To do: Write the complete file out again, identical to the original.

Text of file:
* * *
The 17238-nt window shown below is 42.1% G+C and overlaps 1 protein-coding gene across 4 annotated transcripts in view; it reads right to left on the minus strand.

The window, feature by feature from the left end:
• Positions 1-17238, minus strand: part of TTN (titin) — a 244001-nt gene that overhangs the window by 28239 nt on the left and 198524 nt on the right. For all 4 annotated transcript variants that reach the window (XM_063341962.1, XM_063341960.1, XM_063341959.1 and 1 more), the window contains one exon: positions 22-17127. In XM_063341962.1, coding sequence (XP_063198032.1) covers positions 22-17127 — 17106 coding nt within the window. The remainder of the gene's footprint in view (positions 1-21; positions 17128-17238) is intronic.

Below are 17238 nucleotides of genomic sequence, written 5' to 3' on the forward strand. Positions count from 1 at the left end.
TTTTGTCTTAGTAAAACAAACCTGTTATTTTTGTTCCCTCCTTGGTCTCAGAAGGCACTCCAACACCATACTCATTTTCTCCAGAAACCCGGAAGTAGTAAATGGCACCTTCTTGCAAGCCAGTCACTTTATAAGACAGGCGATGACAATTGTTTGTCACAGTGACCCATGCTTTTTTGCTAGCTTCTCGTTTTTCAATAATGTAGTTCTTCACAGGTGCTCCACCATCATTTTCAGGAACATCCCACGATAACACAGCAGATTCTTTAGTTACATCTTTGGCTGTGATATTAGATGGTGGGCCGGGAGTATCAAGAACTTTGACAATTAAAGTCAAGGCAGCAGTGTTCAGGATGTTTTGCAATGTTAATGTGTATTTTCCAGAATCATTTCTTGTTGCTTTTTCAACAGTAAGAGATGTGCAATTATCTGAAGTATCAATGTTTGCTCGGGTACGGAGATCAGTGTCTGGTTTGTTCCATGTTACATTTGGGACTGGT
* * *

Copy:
The 17238-nt window shown below is 42.1% G+C and overlaps 1 protein-coding gene across 4 annotated transcripts in view; it reads right to left on the minus strand.

The window, feature by feature from the left end:
• Positions 1-17238, minus strand: part of TTN (titin) — a 244001-nt gene that overhangs the window by 28239 nt on the left and 198524 nt on the right. For all 4 annotated transcript variants that reach the window (XM_063341962.1, XM_063341960.1, XM_063341959.1 and 1 more), the window contains one exon: positions 22-17127. In XM_063341962.1, coding sequence (XP_063198032.1) covers positions 22-17127 — 17106 coding nt within the window. The remainder of the gene's footprint in view (positions 1-21; positions 17128-17238) is intronic.

Below are 17238 nucleotides of genomic sequence, written 5' to 3' on the forward strand. Positions count from 1 at the left end.
TTTTGTCTTAGTAAAACAAACCTGTTATTTTTGTTCCCTCCTTGGTCTCAGAAGGCACTCCAACACCATACTCATTTTCTCCAGAAACCCGGAAGTAGTAAATGGCACCTTCTTGCAAGCCAGTCACTTTATAAGACAGGCGATGACAATTGTTTGTCACAGTGACCCATGCTTTTTTGCTAGCTTCTCGTTTTTCAATAATGTAGTTCTTCACAGGTGCTCCACCATCATTTTCAGGAACATCCCACGATAACACAGCAGATTCTTTAGTTACATCTTTGGCTGTGATATTAGATGGTGGGCCGGGAGTATCAAGAACTTTGACAATTAAAGTCAAGGCAGCAGTGTTCAGGATGTTTTGCAATGTTAATGTGTATTTTCCAGAATCATTTCTTGTTGCTTTTTCAACAGTAAGAGATGTGCAATTATCTGAAGTATCAATGTTTGCTCGGGTACGGAGATCAGTGTCTGGTTTGTTCCATGTTACATTTGGGACTGGT